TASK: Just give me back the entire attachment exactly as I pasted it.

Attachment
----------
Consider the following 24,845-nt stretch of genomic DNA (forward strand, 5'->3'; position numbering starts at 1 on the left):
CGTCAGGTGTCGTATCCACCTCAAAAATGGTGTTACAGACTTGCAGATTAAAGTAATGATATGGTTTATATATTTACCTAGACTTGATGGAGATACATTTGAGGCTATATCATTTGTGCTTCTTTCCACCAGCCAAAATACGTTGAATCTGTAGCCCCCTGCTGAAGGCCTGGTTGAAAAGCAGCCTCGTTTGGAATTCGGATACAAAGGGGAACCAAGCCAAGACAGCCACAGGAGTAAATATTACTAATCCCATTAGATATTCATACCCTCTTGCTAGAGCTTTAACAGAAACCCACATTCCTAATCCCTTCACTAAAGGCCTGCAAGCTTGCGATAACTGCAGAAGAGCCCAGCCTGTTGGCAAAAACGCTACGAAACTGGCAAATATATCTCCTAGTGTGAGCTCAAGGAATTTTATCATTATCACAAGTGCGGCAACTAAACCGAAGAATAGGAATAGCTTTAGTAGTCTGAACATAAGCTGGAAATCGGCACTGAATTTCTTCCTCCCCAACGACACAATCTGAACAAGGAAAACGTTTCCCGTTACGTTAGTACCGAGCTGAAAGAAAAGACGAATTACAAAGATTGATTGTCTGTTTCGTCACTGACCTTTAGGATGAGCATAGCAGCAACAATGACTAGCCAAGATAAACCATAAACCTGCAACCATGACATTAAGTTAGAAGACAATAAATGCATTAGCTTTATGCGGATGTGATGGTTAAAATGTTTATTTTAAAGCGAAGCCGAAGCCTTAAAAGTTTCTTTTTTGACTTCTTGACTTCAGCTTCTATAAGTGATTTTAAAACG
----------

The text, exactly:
Consider the following 24,845-nt stretch of genomic DNA (forward strand, 5'->3'; position numbering starts at 1 on the left):
CGTCAGGTGTCGTATCCACCTCAAAAATGGTGTTACAGACTTGCAGATTAAAGTAATGATATGGTTTATATATTTACCTAGACTTGATGGAGATACATTTGAGGCTATATCATTTGTGCTTCTTTCCACCAGCCAAAATACGTTGAATCTGTAGCCCCCTGCTGAAGGCCTGGTTGAAAAGCAGCCTCGTTTGGAATTCGGATACAAAGGGGAACCAAGCCAAGACAGCCACAGGAGTAAATATTACTAATCCCATTAGATATTCATACCCTCTTGCTAGAGCTTTAACAGAAACCCACATTCCTAATCCCTTCACTAAAGGCCTGCAAGCTTGCGATAACTGCAGAAGAGCCCAGCCTGTTGGCAAAAACGCTACGAAACTGGCAAATATATCTCCTAGTGTGAGCTCAAGGAATTTTATCATTATCACAAGTGCGGCAACTAAACCGAAGAATAGGAATAGCTTTAGTAGTCTGAACATAAGCTGGAAATCGGCACTGAATTTCTTCCTCCCCAACGACACAATCTGAACAAGGAAAACGTTTCCCGTTACGTTAGTACCGAGCTGAAAGAAAAGACGAATTACAAAGATTGATTGTCTGTTTCGTCACTGACCTTTAGGATGAGCATAGCAGCAACAATGACTAGCCAAGATAAACCATAAACCTGCAACCATGACATTAAGTTAGAAGACAATAAATGCATTAGCTTTATGCGGATGTGATGGTTAAAATGTTTATTTTAAAGCGAAGCCGAAGCCTTAAAAGTTTCTTTTTTGACTTCTTGACTTCAGCTTCTATAAGTGATTTTAAAACG